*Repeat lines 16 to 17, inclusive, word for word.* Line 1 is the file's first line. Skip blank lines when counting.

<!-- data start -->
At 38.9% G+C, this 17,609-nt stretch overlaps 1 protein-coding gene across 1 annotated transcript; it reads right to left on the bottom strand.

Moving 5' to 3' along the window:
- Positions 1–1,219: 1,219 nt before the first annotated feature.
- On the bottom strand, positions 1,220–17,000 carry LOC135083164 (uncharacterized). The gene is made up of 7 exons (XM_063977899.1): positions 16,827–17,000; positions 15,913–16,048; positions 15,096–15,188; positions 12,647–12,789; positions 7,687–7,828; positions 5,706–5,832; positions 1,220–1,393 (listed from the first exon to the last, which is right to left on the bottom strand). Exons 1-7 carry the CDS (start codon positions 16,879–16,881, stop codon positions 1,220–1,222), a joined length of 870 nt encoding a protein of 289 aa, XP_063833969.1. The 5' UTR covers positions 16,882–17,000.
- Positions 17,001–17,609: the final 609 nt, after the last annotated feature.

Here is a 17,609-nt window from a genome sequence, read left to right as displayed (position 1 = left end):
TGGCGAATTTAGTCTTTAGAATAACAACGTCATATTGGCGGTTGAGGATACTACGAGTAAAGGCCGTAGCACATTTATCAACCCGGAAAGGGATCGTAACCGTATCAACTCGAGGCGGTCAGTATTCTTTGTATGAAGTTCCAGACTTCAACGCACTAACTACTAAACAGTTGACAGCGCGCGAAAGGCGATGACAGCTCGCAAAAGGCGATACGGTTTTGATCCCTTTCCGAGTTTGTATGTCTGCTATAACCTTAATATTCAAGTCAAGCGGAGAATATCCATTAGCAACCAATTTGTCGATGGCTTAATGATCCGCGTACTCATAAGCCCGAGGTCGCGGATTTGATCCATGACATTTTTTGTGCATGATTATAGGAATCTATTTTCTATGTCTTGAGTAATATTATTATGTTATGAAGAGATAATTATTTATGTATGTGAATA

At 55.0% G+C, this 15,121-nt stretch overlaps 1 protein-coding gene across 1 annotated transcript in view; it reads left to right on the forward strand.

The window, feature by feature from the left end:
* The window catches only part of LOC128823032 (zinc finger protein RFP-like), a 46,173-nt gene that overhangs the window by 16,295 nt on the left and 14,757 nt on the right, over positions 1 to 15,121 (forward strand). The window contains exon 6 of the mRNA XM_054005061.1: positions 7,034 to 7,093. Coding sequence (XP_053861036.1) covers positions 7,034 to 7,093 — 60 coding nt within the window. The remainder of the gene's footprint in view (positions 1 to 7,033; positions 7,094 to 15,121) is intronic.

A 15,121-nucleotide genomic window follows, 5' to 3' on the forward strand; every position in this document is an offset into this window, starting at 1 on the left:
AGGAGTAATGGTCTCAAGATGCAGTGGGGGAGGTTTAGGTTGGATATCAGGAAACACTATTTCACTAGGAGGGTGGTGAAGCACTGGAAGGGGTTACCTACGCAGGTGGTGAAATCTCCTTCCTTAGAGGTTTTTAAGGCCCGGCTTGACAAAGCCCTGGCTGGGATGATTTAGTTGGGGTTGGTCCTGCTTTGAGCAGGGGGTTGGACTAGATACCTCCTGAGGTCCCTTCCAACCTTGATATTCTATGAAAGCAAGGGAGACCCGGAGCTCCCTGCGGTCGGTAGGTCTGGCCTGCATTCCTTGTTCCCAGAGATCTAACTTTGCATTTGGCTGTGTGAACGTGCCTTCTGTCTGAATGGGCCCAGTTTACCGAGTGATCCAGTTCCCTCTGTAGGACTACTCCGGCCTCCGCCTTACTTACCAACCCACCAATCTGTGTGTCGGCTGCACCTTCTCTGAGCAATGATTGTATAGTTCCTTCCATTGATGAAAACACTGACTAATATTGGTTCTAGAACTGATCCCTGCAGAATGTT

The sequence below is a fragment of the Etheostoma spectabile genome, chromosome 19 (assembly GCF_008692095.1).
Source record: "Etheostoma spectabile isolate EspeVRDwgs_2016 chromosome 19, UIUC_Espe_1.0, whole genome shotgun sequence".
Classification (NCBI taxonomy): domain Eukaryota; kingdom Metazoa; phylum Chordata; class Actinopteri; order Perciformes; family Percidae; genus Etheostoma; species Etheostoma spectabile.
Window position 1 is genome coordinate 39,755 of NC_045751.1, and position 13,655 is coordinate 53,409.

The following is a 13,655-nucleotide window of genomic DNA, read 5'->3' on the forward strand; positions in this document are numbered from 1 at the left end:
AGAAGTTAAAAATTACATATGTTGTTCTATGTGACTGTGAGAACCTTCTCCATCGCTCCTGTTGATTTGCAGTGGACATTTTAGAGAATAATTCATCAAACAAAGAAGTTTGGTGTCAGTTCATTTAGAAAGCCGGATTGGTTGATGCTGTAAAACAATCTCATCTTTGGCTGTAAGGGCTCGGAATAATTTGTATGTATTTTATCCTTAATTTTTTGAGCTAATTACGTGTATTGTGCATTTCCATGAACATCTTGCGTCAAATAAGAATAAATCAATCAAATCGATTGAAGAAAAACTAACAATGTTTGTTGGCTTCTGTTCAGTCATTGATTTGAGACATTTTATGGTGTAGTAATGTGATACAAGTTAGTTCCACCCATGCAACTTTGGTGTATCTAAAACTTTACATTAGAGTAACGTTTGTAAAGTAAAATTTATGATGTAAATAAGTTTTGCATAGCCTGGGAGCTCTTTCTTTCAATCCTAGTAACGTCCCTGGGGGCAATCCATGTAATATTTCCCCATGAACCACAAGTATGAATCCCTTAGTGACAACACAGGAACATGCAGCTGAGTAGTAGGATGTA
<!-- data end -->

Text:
Window position 1 is genome coordinate 39,755 of NC_045751.1, and position 13,655 is coordinate 53,409.

The following is a 13,655-nucleotide window of genomic DNA, read 5'->3' on the forward strand; positions in this document are numbered from 1 at the left end: